The Queen’s House is a former royal residence built between 1616 and 1635 near Greenwich Palace, a few miles down-river from the City of London and now in the London Borough of Greenwich. It presently forms a central focus of what is now the Old Royal Naval College, with a grand vista leading to the River Thames. Its architect was Inigo Jones, for whom it was a crucial early commission, for Anne of Denmark, the queen of King James VI and I. Queen’s House is one of the most important buildings in British architectural history, being the first consciously classical building to have been constructed in the country. It was Jones’s first major commission after returning from his 1613–1615 grand tour[a]The phrase “grand tour” was virtually unknown until about 1670, but in essence Jones’s tour of Germany, Italy and France incorporated many of the elements of the later tour. of Roman, Renaissance, and Palladian architecture in Italy.
Some earlier English buildings, such as Longleat and Burghley House, had made borrowings from the classical style, but these were restricted to small details not applied in a systematic way, or a mix of different styles. Furthermore, the form of these buildings was not informed by an understanding of classical precedents. Queen’s House would have appeared revolutionary to English eyes in its day. Jones is credited with the introduction of Palladianism to England with the construction of Queen’s House, although it diverges from the mathematical constraints of Palladio, and it is likely that the immediate precedent for the H-shaped plan straddling a road is the Villa Medici at Poggio a Caiano by Giuliano da Sangallo.
The building is a Grade I listed building and a scheduled monument, a status that includes the 115-foot (35 m) axial vista to the River Thames. The house now forms part of the National Maritime Museum, and is used to display parts of its substantial collection of maritime paintings and portraits.
The Queen’s House, in Greenwich, London was built as an adjunct to the Tudor Palace of Greenwich, known before its redevelopment by Henry VII as the Palace of Placentia, a rambling, mainly red-brick building in a more vernacular style. It would have presented a dramatic contrast in appearance to the newer, white-painted House, although the latter was much smaller and really a modern version of an older tradition of private “garden houses”, not a public building, and one used only by the queen’s privileged inner circle.
Construction of the house began in 1616, but work stopped in April 1618 when Queen Anne became ill; she died the following year. Building restarted when the house was given to the queen consort Henrietta Maria in 1629 by King Charles I, and the house was structurally complete by 1635.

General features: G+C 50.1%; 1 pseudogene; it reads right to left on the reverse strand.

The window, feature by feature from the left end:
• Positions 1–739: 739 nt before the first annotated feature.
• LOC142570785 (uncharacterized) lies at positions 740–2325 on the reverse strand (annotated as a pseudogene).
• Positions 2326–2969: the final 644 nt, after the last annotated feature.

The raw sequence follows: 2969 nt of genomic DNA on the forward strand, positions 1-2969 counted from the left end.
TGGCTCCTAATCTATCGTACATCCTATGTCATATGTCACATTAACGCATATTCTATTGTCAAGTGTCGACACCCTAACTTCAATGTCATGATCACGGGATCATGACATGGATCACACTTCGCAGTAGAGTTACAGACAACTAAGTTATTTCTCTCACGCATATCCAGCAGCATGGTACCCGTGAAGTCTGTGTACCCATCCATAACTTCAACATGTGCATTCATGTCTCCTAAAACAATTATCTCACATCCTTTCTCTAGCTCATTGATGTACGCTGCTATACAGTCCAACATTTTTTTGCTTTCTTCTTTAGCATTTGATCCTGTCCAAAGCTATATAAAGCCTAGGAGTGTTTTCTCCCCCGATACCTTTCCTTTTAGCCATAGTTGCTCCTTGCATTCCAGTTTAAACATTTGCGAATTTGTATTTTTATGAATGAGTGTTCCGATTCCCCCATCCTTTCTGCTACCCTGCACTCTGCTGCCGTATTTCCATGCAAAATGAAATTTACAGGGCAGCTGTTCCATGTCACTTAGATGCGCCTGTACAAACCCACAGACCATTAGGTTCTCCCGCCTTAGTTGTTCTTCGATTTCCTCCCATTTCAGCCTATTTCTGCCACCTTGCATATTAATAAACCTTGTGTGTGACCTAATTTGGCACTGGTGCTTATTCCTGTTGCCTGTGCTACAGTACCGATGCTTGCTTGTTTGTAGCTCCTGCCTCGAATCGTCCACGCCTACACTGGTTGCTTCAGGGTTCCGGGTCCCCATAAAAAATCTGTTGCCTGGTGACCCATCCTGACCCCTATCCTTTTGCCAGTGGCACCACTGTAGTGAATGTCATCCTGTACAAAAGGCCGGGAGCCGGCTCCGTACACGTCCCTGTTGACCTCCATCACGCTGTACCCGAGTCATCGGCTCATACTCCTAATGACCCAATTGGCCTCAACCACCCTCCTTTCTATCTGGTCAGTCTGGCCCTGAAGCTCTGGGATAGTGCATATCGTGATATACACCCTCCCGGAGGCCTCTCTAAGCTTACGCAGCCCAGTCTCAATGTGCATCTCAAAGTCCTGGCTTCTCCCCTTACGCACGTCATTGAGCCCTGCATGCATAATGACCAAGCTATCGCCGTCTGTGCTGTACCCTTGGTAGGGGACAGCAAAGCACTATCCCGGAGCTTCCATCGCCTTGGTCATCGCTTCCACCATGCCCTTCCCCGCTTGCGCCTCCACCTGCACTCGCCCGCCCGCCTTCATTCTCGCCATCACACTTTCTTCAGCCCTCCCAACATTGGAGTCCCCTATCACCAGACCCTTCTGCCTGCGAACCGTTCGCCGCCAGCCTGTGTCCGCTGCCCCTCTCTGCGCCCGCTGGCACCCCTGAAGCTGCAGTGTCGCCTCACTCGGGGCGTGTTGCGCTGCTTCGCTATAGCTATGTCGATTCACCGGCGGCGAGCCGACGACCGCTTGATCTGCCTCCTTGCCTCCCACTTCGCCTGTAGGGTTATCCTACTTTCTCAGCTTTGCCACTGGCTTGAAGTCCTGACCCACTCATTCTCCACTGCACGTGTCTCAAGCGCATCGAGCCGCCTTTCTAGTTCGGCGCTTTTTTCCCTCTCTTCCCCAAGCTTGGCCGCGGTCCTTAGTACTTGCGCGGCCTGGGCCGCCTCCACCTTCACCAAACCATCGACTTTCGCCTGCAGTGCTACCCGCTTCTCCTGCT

But the house was in use for no more than seven years before the English Civil War began in 1642, which swept away the court culture from which it sprang. Of its interiors, three ceilings and some wall decorations survive in part, but no interior remains in its original state. The process of dismantling began as early as 1662, when masons removed a niche and term figures and a chimneypiece.
Paintings commissioned by Charles I for the house from Orazio Gentileschi, but now elsewhere, include a ceiling Allegory of Peace and the Arts, now installed at Marlborough House, London, a large Finding of Moses, and a matching Joseph and Potiphar’s Wife still in the Royal Collection.
The Queen’s House, although it was scarcely in use, provided the distant focal centre for Sir Christopher Wren’s Greenwich Hospital, with a logic and grandeur that has seemed inevitable to architectural historians, but depended on Queen Mary II’s insistence that the vista to the water from the Queen’s House not be impaired.
The house remained in the possession of the royal family until 1805, when George III granted the Queen’s House to a charity for the orphans of seamen, becoming the Royal Naval Asylum in 1807.
The Queen’s House became the centre of what, from 1892, became the Royal Hospital School for the sons of seamen. This necessitated new accommodation wings, so a flanking pair to east and west were added, connected to the house by colonnades. The lower part of each wing housed schoolrooms for girls at one side and boys at the other, with dormitories above. In 1933 the school moved to Holbrook, Suffolk, and its Greenwich buildings, including the house, were converted and restored to become the new National Maritime Museum, opened by King George VI on 27 April 1937.
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